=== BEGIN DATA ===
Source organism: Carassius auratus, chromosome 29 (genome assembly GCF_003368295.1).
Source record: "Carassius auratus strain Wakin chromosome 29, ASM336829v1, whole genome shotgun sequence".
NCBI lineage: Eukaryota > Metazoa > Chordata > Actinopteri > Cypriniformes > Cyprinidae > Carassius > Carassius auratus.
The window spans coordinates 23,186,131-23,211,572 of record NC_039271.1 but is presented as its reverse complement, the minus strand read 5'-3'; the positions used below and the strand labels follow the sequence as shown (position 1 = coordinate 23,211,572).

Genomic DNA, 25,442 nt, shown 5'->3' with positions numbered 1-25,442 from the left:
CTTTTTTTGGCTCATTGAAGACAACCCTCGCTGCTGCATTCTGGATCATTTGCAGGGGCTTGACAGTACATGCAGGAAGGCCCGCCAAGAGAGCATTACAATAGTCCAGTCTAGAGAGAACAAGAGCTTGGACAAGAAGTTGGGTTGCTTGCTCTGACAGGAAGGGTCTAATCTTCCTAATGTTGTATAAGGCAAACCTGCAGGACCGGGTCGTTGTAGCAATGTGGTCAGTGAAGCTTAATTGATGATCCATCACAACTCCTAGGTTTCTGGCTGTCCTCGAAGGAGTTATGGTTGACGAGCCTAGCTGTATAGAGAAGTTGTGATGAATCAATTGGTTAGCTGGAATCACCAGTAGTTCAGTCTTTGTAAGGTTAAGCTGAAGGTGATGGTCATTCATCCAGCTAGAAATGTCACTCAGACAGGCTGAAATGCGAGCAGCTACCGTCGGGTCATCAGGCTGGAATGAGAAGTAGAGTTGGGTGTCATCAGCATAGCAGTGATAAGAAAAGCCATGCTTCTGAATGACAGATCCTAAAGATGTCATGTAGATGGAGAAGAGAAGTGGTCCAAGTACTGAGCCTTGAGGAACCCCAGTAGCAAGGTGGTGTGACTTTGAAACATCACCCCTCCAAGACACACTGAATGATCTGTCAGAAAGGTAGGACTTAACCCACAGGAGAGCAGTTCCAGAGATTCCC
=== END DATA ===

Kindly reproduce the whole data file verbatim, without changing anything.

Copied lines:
Source organism: Carassius auratus, chromosome 29 (genome assembly GCF_003368295.1).
Source record: "Carassius auratus strain Wakin chromosome 29, ASM336829v1, whole genome shotgun sequence".
NCBI lineage: Eukaryota > Metazoa > Chordata > Actinopteri > Cypriniformes > Cyprinidae > Carassius > Carassius auratus.
The window spans coordinates 23,186,131-23,211,572 of record NC_039271.1 but is presented as its reverse complement, the minus strand read 5'-3'; the positions used below and the strand labels follow the sequence as shown (position 1 = coordinate 23,211,572).

Genomic DNA, 25,442 nt, shown 5'->3' with positions numbered 1-25,442 from the left:
CTTTTTTTGGCTCATTGAAGACAACCCTCGCTGCTGCATTCTGGATCATTTGCAGGGGCTTGACAGTACATGCAGGAAGGCCCGCCAAGAGAGCATTACAATAGTCCAGTCTAGAGAGAACAAGAGCTTGGACAAGAAGTTGGGTTGCTTGCTCTGACAGGAAGGGTCTAATCTTCCTAATGTTGTATAAGGCAAACCTGCAGGACCGGGTCGTTGTAGCAATGTGGTCAGTGAAGCTTAATTGATGATCCATCACAACTCCTAGGTTTCTGGCTGTCCTCGAAGGAGTTATGGTTGACGAGCCTAGCTGTATAGAGAAGTTGTGATGAATCAATTGGTTAGCTGGAATCACCAGTAGTTCAGTCTTTGTAAGGTTAAGCTGAAGGTGATGGTCATTCATCCAGCTAGAAATGTCACTCAGACAGGCTGAAATGCGAGCAGCTACCGTCGGGTCATCAGGCTGGAATGAGAAGTAGAGTTGGGTGTCATCAGCATAGCAGTGATAAGAAAAGCCATGCTTCTGAATGACAGATCCTAAAGATGTCATGTAGATGGAGAAGAGAAGTGGTCCAAGTACTGAGCCTTGAGGAACCCCAGTAGCAAGGTGGTGTGACTTTGAAACATCACCCCTCCAAGACACACTGAATGATCTGTCAGAAAGGTAGGACTTAACCCACAGGAGAGCAGTTCCAGAGATTCCC